The Jansen Court reiterated that, as part of a prima facie case, a plaintiff must establish: (1) that he was disabled within the meaning of the LAD, “(2) that he was performing his job at a level that met his employer's legitimate expectations, (3) that he nevertheless was fired, and (4) that the [employer] sought someone to perform the same work after he left.” Id. at 382 (alteration in original) (quoting Clowes v. Terminix Int'l, Inc., 109 N.J. 575, 597 (1988)). However, the Jansen Court did not dwell on whether Jansen had presented a prima facie case because the issue in dispute focused on the affirmative safety defense advanced by Jansen's employer.3 The Court held that where an employer defends its disparate treatment of a disabled employee by raising a safety defense, the employer bears the burden of proof to show that its conclusion that the employee could not perform the job was a reasonable one. Id. at 383.

Zive v. Stanley Roberts, Inc., 182 N.J. 436, 451-56 (2005), focused on the second prong of McDonnell Douglas and assessed the quantum of proof required to be produced by a plaintiff when presenting a prima facie case of disability discrimination. In Zive, we expressly kept the plaintiff's burden as to the second prong “slight” when a plaintiff had been performing the job prior to being terminated based on perceived disability. 182 N.J. at 455. We instructed courts not to consider the employer's evidence disputing job performance related to the essentials of one's job in the context of the plaintiff's pretrial prima facie case. Ibid.

The majority recognizes that there are disputed facts about plaintiff's essential job functions and whether she can perform them. I agree that those issues must be resolved by a jury, and therefore I concur in this judgment. That said, Jansen and Zive provide all the guidance necessary to understand the standards governing plaintiff's pretrial prima facie case, and plaintiff has met those standards. The majority differentiates this case from Zive, asserting that Zive did not address reasonable accommodation or an employee's extended absence from work prior to seeking return from a workers' compensation leave due to a work injury.

In my view, issues of reasonable accommodation or absenteeism due to disability have no business being compressed into plaintiff's pretrial prima facie case. Because plaintiff did not plead a failure to accommodate claim, reasonable accommodation was not at issue as part of plaintiff's pretrial case. As for absenteeism, Saint Clare's did not rely on plaintiff's absences as a reason for terminating her employment. Courts faced with disability discrimination claims should remain focused pretrial on the key question of whether there are triable issues of fact on which a jury could base a finding that an employer has unlawfully discriminated against an employee.


Jansen insightfully instructed that if an employer wants to assert safety as its justification for terminating an employee, it must bear the burden of persuasion on that point. Although the context is different, the facts of this case are similar to the facts of Jansen. Like in Jansen, in this case an employer has terminated an employee, admittedly on the basis of a physical disability. This case is also like Jansen in that there has been no expert report produced for trial that clearly addresses the probability of future harm due to the asserted disability. Under Jansen, supra, the question to be addressed is whether Saint Clare's has established “with a reasonable degree of certainty that it reasonably arrived at the opinion that the employee's handicap presented a materially enhanced risk of substantial harm in the workplace.” 110 N.J. at 383.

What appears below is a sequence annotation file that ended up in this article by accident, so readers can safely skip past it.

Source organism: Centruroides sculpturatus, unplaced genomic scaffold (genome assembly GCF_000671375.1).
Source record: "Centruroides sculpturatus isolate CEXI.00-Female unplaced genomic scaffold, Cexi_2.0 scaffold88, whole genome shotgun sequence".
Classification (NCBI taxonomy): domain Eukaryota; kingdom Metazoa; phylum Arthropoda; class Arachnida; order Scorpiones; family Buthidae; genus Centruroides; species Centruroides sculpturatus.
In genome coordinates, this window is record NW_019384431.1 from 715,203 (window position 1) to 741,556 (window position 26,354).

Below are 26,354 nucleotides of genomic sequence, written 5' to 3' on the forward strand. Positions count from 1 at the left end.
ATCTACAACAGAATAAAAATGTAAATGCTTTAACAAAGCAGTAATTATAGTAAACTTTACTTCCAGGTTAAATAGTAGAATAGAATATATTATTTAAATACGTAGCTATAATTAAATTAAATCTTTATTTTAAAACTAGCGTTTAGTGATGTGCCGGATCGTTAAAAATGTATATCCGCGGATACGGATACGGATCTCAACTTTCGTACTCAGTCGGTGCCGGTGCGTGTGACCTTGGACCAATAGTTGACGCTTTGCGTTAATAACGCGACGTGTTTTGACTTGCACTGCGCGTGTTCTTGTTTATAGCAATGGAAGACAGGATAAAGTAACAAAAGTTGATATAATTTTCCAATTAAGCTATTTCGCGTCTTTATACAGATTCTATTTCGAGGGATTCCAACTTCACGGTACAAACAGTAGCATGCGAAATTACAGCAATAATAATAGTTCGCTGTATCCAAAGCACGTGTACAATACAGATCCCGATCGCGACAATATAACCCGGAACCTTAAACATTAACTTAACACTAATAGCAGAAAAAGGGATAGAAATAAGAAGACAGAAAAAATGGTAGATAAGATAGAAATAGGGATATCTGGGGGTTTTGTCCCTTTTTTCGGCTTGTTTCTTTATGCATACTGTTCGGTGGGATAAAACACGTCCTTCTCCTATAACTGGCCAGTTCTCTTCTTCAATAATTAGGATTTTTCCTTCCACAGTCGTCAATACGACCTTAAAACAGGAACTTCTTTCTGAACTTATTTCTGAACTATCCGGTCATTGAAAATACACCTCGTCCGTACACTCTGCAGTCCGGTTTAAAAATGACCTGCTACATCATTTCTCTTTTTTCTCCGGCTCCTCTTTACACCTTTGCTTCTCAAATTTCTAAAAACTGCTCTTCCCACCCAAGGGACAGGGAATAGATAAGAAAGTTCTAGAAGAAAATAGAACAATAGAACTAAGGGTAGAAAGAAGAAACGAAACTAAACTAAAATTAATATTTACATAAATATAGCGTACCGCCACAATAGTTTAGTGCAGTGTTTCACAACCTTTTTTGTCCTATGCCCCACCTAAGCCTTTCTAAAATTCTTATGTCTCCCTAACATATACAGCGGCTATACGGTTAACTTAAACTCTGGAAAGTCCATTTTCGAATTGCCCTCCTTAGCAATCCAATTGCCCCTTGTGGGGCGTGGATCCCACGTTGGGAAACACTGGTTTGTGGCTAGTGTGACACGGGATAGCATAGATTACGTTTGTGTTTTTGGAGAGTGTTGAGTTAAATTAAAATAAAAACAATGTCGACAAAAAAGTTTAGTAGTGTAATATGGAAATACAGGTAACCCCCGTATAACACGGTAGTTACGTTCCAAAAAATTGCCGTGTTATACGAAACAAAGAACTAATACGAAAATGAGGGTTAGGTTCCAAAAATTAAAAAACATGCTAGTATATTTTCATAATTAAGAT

As in Jansen, the elements of an employee's pretrial prima facie case to prove discriminatory intent are not the center of this dispute because Saint Clare's has admitted that it terminated Grande based on her disability. And, under Zive, plaintiff has adduced some proof that she was capable of performing her job. While Saint Clare's asserts that lifting is an essential function of plaintiff's job as a registered nurse and that plaintiff did not demonstrate during her KCI examination that she met the employer's lifting standards, those facts are heavily disputed. Consistent with the regulations implementing the LAD, Saint Clare's bears the ultimate burden of demonstrating that “as a result of [plaintiff's] disability, [she] cannot perform the essential functions of the job even with reasonable accommodation.” N.J.A.C. 13:13-2.8; see also N.J.S.A. 10:5-29.1 (requiring clear showing of employee's inability to perform job).

To the extent that Saint Clare's is asserting a safety defense, it also bears the burden of proof on that defense. Plaintiff will be required to rebut Saint Clare's proofs on that defense before the factfinder, once the groundwork for a safety defense has been established. She has already proffered evidence of her differing view of the facts about the job and her ability to perform it.